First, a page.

What Are We Saying?

This is post #3 in a series on developing a new missiology.

My previous post was about “what missions can learn from the missional movement.” In this post, I’d like to tackle the vocabulary of missions. What are we saying?

It used to be the number salvations. Fifty years ago, missions was all about the harvest. Who could argue the validity of a ministry that was producing fruit? This, unfortunately, led to a “whatever works” pragmatism that . Missionaries and evangelists the world over took to circus-tent preachertainment in attempts to draw the largest crowds and get the greatest number of “conversions.” Thank you. Yes, I see that hand.

In the 1970s, a new crop of missio-sociologists sprang up. Ralph Winter, Donald McGavran, and his successor at Fuller Seminary, C. Peter Wagner. looked no only at the practical aspects of getting people to say a prayer, but also the social implications of evangelization. These were practitioners, each had spent significant time on the mission field, and knew first-hand that numbers didn’t tell the whole story. They knew that people around the world organized themselves into ethnolinguistic people groups that often disregarded geopolitical borders. It didn’t make sense, Winter said at the historic Lausanne Conference on World Mission (1974), to send missionaries to a country. There may be hundreds, even thousands of unique people groups within the borders of any given country, and focusing all our resources on the few responsive people groups was done at the expense of work among others. Not all conversion numbers, then, were equal. Missions needed to focus on unreached people groups.

Before the modern missions movement, missionaries would first teach the people of a tribe or village to speak and read the missionary’s language in order to communicate the gospel. The Moravians, William Carey, and Hudson Taylor changed that. These missionaries devoted their lives to learning indigenous languages and translating the scriptures. But this was done to “win more converts,” not out of any belief that God was somehow brought more glory by worship in a diversity of languages and cultural expressions. Winter, McGavran, and Wagner developed a people group missiology that saw culture not as a tool for the effective conversion of the heathen, but as a thing to be converted as people came to Christ.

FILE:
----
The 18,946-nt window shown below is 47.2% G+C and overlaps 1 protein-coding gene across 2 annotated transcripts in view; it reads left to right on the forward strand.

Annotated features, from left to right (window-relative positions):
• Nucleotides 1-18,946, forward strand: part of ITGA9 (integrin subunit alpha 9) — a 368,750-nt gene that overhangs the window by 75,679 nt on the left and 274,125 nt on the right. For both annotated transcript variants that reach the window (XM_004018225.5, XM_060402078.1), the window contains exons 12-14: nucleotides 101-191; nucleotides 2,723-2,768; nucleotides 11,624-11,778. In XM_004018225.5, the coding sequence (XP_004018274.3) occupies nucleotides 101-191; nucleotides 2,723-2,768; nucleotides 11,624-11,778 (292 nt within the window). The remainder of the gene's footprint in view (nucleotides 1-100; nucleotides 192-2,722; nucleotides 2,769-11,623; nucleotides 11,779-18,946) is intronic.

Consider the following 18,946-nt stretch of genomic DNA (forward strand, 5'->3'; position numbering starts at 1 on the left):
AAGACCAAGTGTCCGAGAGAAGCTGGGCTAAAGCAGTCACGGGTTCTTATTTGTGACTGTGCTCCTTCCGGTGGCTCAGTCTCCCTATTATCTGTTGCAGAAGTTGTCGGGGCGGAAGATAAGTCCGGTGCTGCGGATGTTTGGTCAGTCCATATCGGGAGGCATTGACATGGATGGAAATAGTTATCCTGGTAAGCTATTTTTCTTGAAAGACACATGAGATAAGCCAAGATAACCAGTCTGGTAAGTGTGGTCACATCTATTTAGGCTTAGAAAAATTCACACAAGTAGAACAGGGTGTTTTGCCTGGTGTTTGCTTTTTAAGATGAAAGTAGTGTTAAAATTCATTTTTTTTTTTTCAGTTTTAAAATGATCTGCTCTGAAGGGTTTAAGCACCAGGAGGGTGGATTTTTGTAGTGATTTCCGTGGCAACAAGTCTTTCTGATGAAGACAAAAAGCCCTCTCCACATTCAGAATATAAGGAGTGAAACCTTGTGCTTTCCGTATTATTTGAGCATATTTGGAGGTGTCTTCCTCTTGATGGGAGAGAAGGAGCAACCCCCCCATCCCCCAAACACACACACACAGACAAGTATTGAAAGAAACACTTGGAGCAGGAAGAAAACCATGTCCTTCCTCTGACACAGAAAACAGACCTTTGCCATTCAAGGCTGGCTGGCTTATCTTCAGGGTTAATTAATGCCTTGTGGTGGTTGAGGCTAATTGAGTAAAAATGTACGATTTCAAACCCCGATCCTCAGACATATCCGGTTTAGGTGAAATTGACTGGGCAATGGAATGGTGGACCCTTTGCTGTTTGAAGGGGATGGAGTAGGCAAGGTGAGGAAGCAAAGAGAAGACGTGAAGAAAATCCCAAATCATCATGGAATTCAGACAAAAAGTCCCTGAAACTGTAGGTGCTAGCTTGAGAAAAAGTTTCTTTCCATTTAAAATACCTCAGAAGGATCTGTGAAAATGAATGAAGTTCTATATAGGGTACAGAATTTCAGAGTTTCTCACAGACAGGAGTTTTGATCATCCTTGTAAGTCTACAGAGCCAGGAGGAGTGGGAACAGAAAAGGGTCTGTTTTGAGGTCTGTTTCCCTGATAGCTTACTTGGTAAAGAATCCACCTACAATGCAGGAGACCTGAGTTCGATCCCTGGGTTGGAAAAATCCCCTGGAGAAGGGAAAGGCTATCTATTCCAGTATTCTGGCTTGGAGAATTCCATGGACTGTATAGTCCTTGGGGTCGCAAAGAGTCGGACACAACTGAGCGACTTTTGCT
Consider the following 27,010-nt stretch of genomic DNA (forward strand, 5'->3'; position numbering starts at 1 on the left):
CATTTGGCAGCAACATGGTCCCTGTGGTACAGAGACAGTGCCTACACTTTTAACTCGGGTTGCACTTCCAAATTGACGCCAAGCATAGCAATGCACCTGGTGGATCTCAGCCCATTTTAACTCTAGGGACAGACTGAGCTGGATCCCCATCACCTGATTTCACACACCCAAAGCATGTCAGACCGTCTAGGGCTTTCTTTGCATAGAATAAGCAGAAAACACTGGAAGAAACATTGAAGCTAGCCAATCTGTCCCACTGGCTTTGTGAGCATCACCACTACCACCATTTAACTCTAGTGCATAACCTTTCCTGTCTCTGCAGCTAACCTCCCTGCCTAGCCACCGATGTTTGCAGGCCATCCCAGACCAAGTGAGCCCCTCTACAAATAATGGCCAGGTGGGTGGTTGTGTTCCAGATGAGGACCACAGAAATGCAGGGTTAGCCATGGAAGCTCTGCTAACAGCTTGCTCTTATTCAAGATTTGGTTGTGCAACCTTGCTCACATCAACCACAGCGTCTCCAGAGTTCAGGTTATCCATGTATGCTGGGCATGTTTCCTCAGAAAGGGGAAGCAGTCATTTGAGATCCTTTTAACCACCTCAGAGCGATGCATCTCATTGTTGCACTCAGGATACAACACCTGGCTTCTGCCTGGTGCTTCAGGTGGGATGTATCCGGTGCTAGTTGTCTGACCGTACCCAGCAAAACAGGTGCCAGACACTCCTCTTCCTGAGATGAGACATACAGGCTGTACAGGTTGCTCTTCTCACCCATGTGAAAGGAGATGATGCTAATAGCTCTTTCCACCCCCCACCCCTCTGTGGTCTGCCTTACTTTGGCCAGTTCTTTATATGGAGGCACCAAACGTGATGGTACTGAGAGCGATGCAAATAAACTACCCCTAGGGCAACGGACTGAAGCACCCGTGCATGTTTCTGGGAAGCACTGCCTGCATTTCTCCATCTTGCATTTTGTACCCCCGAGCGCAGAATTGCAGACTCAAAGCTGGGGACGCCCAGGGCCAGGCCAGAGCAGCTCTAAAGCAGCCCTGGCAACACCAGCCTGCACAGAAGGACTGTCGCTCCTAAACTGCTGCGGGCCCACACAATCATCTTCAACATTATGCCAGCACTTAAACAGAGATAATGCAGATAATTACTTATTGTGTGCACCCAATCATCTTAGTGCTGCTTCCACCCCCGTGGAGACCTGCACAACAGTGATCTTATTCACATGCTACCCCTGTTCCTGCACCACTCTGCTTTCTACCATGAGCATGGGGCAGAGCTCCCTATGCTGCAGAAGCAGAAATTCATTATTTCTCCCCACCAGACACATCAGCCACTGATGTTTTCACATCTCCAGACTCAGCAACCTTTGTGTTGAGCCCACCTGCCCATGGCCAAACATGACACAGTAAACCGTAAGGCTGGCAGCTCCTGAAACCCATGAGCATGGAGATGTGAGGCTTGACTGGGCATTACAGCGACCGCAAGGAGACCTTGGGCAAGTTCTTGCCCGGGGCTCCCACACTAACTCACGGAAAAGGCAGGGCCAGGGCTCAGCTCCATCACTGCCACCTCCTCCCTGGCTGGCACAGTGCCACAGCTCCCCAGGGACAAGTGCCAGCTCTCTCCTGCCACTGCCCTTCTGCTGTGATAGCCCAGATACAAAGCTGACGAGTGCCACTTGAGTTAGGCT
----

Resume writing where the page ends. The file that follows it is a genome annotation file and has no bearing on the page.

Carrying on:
An entire missiology of people groups was developed. This perspective traced the mission mandate back to Creation, God’s covenant with Abraham, and later with Moses. It focused on the redemption of people in their indigenous cultures, seeing value in different perspectives and styles of worship. People group missiology interpreted the ancient Greek words, “all nations” in Matthew 28:19 as meaning “all people groups.” The missionary task was therefore defined as, “To reach all unreached people groups.

If all of this doesn’t sound all that radical to you, it’s probably because the missiology of Winter, et. al has becomes so prevalent. For two-hundred years (since William Carey) By the mid nineties, every major missions sending organization had adopted people group thinking and reorganized their missions strategies around it. Instead of relying on high numbers of conversions to justify their work and solicit support, missions agencies talked about the number of people groups that had yet to hear the gospel, and how they were gaining on the completion of the task of “reaching” them all.

The influence of people group thinking didn’t end with missiology. A compatible eschatology was developed around Matthew 24:14, (“And this gospel of the kingdom will be preached in the whole world as a testimony to all nations, and then the end will come.”) holding that Jesus will not return until we “reach” the last unreached people group. Ecclesiology was reorganized around people groups; it wasn’t enough to have a vital church nearby, each people group needed its own worship gathering. Church planters now focus on specific target ethnic/affinity/subculture groups rather than planting a church per town or neighborhood. Youth ministry, evangelism, Christian education, and research have all be heavily influenced by this perspective. In short, people group thinking has revolutionized Christianity.

All this to set the stage for my next post, Missiospeak. I’ll take a look at specific words we use to talk about missions, and the impact of those words on how we understand and do missions. Tell a friend. Stay tuned.

About E. Goodman

Ernest Goodman is a missiologist, writer, teacher, and communications strategist.